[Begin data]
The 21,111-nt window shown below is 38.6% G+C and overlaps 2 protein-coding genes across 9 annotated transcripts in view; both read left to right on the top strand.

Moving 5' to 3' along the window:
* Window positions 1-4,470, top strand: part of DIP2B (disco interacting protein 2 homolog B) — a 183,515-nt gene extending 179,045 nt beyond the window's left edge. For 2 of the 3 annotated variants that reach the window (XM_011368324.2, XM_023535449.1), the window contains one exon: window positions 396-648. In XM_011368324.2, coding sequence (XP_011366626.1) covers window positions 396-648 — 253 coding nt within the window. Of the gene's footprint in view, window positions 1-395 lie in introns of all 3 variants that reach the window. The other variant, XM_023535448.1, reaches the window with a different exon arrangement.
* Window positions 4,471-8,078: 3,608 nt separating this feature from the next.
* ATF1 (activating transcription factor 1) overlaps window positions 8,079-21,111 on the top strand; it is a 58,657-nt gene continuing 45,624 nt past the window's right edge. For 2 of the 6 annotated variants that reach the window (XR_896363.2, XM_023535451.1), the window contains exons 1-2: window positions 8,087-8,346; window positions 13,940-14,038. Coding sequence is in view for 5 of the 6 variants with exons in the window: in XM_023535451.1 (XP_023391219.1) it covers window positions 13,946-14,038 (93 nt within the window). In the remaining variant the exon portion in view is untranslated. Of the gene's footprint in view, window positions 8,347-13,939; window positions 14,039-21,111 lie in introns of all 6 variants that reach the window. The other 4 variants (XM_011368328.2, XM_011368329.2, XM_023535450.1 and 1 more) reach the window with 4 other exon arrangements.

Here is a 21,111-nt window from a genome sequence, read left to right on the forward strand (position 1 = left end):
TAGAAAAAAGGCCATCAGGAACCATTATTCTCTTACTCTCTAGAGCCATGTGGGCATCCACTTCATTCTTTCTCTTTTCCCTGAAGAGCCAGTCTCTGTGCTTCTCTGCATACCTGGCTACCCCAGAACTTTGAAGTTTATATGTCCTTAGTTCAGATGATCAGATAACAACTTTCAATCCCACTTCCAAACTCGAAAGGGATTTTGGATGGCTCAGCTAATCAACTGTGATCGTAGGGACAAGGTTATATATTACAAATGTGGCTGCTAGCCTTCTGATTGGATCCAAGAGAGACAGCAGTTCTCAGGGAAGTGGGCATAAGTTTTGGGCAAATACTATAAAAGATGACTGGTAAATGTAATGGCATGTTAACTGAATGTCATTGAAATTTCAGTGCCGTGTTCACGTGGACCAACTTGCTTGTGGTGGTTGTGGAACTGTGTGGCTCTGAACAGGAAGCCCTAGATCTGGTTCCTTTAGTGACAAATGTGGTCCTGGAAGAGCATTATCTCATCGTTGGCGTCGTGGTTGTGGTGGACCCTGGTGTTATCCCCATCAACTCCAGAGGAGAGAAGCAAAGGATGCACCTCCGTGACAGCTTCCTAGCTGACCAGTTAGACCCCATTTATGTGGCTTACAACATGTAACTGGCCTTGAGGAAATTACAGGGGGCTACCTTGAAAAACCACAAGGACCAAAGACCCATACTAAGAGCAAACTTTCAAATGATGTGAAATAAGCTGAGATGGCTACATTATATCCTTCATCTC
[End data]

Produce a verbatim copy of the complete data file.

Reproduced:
The 21,111-nt window shown below is 38.6% G+C and overlaps 2 protein-coding genes across 9 annotated transcripts in view; both read left to right on the top strand.

Moving 5' to 3' along the window:
* Window positions 1-4,470, top strand: part of DIP2B (disco interacting protein 2 homolog B) — a 183,515-nt gene extending 179,045 nt beyond the window's left edge. For 2 of the 3 annotated variants that reach the window (XM_011368324.2, XM_023535449.1), the window contains one exon: window positions 396-648. In XM_011368324.2, coding sequence (XP_011366626.1) covers window positions 396-648 — 253 coding nt within the window. Of the gene's footprint in view, window positions 1-395 lie in introns of all 3 variants that reach the window. The other variant, XM_023535448.1, reaches the window with a different exon arrangement.
* Window positions 4,471-8,078: 3,608 nt separating this feature from the next.
* ATF1 (activating transcription factor 1) overlaps window positions 8,079-21,111 on the top strand; it is a 58,657-nt gene continuing 45,624 nt past the window's right edge. For 2 of the 6 annotated variants that reach the window (XR_896363.2, XM_023535451.1), the window contains exons 1-2: window positions 8,087-8,346; window positions 13,940-14,038. Coding sequence is in view for 5 of the 6 variants with exons in the window: in XM_023535451.1 (XP_023391219.1) it covers window positions 13,946-14,038 (93 nt within the window). In the remaining variant the exon portion in view is untranslated. Of the gene's footprint in view, window positions 8,347-13,939; window positions 14,039-21,111 lie in introns of all 6 variants that reach the window. The other 4 variants (XM_011368328.2, XM_011368329.2, XM_023535450.1 and 1 more) reach the window with 4 other exon arrangements.

Here is a 21,111-nt window from a genome sequence, read left to right on the forward strand (position 1 = left end):
TAGAAAAAAGGCCATCAGGAACCATTATTCTCTTACTCTCTAGAGCCATGTGGGCATCCACTTCATTCTTTCTCTTTTCCCTGAAGAGCCAGTCTCTGTGCTTCTCTGCATACCTGGCTACCCCAGAACTTTGAAGTTTATATGTCCTTAGTTCAGATGATCAGATAACAACTTTCAATCCCACTTCCAAACTCGAAAGGGATTTTGGATGGCTCAGCTAATCAACTGTGATCGTAGGGACAAGGTTATATATTACAAATGTGGCTGCTAGCCTTCTGATTGGATCCAAGAGAGACAGCAGTTCTCAGGGAAGTGGGCATAAGTTTTGGGCAAATACTATAAAAGATGACTGGTAAATGTAATGGCATGTTAACTGAATGTCATTGAAATTTCAGTGCCGTGTTCACGTGGACCAACTTGCTTGTGGTGGTTGTGGAACTGTGTGGCTCTGAACAGGAAGCCCTAGATCTGGTTCCTTTAGTGACAAATGTGGTCCTGGAAGAGCATTATCTCATCGTTGGCGTCGTGGTTGTGGTGGACCCTGGTGTTATCCCCATCAACTCCAGAGGAGAGAAGCAAAGGATGCACCTCCGTGACAGCTTCCTAGCTGACCAGTTAGACCCCATTTATGTGGCTTACAACATGTAACTGGCCTTGAGGAAATTACAGGGGGCTACCTTGAAAAACCACAAGGACCAAAGACCCATACTAAGAGCAAACTTTCAAATGATGTGAAATAAGCTGAGATGGCTACATTATATCCTTCATCTC